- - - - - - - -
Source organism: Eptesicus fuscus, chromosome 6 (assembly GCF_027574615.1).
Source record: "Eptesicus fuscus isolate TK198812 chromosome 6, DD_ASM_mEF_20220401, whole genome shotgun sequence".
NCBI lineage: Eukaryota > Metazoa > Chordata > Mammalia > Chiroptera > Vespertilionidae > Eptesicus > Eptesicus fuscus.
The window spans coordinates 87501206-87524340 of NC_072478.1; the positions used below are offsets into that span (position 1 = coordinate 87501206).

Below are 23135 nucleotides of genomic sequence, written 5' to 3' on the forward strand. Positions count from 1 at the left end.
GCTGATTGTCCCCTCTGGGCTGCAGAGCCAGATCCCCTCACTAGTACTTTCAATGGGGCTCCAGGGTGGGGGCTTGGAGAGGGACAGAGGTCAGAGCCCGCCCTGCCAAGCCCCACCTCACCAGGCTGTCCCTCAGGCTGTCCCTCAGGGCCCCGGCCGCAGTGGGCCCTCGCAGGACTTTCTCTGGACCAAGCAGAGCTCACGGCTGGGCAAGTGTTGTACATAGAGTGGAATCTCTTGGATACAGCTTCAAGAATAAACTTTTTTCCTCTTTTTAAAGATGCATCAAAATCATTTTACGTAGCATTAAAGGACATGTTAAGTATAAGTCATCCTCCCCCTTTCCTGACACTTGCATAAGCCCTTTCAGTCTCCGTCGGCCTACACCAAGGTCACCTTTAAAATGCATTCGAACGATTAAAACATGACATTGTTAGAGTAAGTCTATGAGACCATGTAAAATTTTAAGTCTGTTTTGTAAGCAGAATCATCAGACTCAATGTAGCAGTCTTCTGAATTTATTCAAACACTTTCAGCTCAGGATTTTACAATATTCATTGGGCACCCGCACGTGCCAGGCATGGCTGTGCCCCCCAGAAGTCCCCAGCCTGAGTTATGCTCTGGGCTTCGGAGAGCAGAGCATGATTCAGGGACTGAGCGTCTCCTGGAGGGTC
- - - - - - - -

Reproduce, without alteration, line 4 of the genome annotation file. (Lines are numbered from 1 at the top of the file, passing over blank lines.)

The window spans coordinates 87501206-87524340 of NC_072478.1; the positions used below are offsets into that span (position 1 = coordinate 87501206).